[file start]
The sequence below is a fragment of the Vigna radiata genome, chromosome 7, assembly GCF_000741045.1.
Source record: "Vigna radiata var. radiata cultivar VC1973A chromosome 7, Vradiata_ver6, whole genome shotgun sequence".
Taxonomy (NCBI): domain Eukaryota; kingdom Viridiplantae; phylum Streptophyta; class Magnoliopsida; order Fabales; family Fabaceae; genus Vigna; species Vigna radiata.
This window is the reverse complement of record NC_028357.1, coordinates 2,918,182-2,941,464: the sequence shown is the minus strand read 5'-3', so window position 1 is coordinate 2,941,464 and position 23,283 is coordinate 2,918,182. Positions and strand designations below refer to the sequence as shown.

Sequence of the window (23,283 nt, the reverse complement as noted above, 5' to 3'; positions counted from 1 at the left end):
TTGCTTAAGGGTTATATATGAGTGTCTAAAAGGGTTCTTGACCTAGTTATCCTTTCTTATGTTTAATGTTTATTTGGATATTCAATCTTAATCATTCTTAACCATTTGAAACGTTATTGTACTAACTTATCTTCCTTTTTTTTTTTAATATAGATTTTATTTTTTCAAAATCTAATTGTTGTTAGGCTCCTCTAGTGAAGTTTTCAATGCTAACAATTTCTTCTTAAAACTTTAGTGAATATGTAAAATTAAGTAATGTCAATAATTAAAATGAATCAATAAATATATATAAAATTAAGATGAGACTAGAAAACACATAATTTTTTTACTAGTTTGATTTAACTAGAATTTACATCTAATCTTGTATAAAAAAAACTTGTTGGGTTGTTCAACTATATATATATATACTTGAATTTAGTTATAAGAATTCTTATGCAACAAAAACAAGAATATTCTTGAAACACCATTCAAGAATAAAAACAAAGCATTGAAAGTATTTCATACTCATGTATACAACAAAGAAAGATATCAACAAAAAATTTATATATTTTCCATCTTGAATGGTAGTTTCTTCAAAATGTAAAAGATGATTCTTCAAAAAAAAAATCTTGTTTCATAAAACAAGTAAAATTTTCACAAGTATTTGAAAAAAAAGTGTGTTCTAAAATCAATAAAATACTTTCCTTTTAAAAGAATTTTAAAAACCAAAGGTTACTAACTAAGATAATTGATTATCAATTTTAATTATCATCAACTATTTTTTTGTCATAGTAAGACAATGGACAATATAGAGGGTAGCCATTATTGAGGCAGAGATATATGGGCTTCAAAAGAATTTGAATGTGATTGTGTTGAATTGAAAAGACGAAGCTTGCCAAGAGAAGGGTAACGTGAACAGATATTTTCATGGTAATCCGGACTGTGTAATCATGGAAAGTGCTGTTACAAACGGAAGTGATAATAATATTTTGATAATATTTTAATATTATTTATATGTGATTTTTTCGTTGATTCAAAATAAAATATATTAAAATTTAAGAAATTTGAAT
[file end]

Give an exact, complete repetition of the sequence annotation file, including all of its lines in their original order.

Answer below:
The sequence below is a fragment of the Vigna radiata genome, chromosome 7, assembly GCF_000741045.1.
Source record: "Vigna radiata var. radiata cultivar VC1973A chromosome 7, Vradiata_ver6, whole genome shotgun sequence".
Taxonomy (NCBI): domain Eukaryota; kingdom Viridiplantae; phylum Streptophyta; class Magnoliopsida; order Fabales; family Fabaceae; genus Vigna; species Vigna radiata.
This window is the reverse complement of record NC_028357.1, coordinates 2,918,182-2,941,464: the sequence shown is the minus strand read 5'-3', so window position 1 is coordinate 2,941,464 and position 23,283 is coordinate 2,918,182. Positions and strand designations below refer to the sequence as shown.

Sequence of the window (23,283 nt, the reverse complement as noted above, 5' to 3'; positions counted from 1 at the left end):
TTGCTTAAGGGTTATATATGAGTGTCTAAAAGGGTTCTTGACCTAGTTATCCTTTCTTATGTTTAATGTTTATTTGGATATTCAATCTTAATCATTCTTAACCATTTGAAACGTTATTGTACTAACTTATCTTCCTTTTTTTTTTTAATATAGATTTTATTTTTTCAAAATCTAATTGTTGTTAGGCTCCTCTAGTGAAGTTTTCAATGCTAACAATTTCTTCTTAAAACTTTAGTGAATATGTAAAATTAAGTAATGTCAATAATTAAAATGAATCAATAAATATATATAAAATTAAGATGAGACTAGAAAACACATAATTTTTTTACTAGTTTGATTTAACTAGAATTTACATCTAATCTTGTATAAAAAAAACTTGTTGGGTTGTTCAACTATATATATATATACTTGAATTTAGTTATAAGAATTCTTATGCAACAAAAACAAGAATATTCTTGAAACACCATTCAAGAATAAAAACAAAGCATTGAAAGTATTTCATACTCATGTATACAACAAAGAAAGATATCAACAAAAAATTTATATATTTTCCATCTTGAATGGTAGTTTCTTCAAAATGTAAAAGATGATTCTTCAAAAAAAAAATCTTGTTTCATAAAACAAGTAAAATTTTCACAAGTATTTGAAAAAAAAGTGTGTTCTAAAATCAATAAAATACTTTCCTTTTAAAAGAATTTTAAAAACCAAAGGTTACTAACTAAGATAATTGATTATCAATTTTAATTATCATCAACTATTTTTTTGTCATAGTAAGACAATGGACAATATAGAGGGTAGCCATTATTGAGGCAGAGATATATGGGCTTCAAAAGAATTTGAATGTGATTGTGTTGAATTGAAAAGACGAAGCTTGCCAAGAGAAGGGTAACGTGAACAGATATTTTCATGGTAATCCGGACTGTGTAATCATGGAAAGTGCTGTTACAAACGGAAGTGATAATAATATTTTGATAATATTTTAATATTATTTATATGTGATTTTTTCGTTGATTCAAAATAAAATATATTAAAATTTAAGAAATTTGAAT